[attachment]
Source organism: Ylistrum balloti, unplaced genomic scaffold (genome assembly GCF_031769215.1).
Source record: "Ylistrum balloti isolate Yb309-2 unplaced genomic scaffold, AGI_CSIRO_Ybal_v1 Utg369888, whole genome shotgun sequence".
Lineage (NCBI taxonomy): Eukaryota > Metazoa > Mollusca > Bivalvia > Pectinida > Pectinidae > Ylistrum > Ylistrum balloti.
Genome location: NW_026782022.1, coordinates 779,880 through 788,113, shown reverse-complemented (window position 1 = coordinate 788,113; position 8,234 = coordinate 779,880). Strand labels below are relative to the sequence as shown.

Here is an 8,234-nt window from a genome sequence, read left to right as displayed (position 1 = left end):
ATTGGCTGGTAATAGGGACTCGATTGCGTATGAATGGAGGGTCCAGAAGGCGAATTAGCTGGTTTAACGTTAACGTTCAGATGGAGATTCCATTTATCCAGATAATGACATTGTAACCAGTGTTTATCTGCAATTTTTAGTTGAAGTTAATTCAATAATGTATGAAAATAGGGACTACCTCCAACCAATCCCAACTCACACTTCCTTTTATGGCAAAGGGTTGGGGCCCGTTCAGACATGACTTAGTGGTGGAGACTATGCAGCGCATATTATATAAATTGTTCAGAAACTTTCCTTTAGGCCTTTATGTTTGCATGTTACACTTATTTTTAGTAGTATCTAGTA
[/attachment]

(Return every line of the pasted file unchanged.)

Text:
Source organism: Ylistrum balloti, unplaced genomic scaffold (genome assembly GCF_031769215.1).
Source record: "Ylistrum balloti isolate Yb309-2 unplaced genomic scaffold, AGI_CSIRO_Ybal_v1 Utg369888, whole genome shotgun sequence".
Lineage (NCBI taxonomy): Eukaryota > Metazoa > Mollusca > Bivalvia > Pectinida > Pectinidae > Ylistrum > Ylistrum balloti.
Genome location: NW_026782022.1, coordinates 779,880 through 788,113, shown reverse-complemented (window position 1 = coordinate 788,113; position 8,234 = coordinate 779,880). Strand labels below are relative to the sequence as shown.

Here is an 8,234-nt window from a genome sequence, read left to right as displayed (position 1 = left end):
ATTGGCTGGTAATAGGGACTCGATTGCGTATGAATGGAGGGTCCAGAAGGCGAATTAGCTGGTTTAACGTTAACGTTCAGATGGAGATTCCATTTATCCAGATAATGACATTGTAACCAGTGTTTATCTGCAATTTTTAGTTGAAGTTAATTCAATAATGTATGAAAATAGGGACTACCTCCAACCAATCCCAACTCACACTTCCTTTTATGGCAAAGGGTTGGGGCCCGTTCAGACATGACTTAGTGGTGGAGACTATGCAGCGCATATTATATAAATTGTTCAGAAACTTTCCTTTAGGCCTTTATGTTTGCATGTTACACTTATTTTTAGTAGTATCTAGTA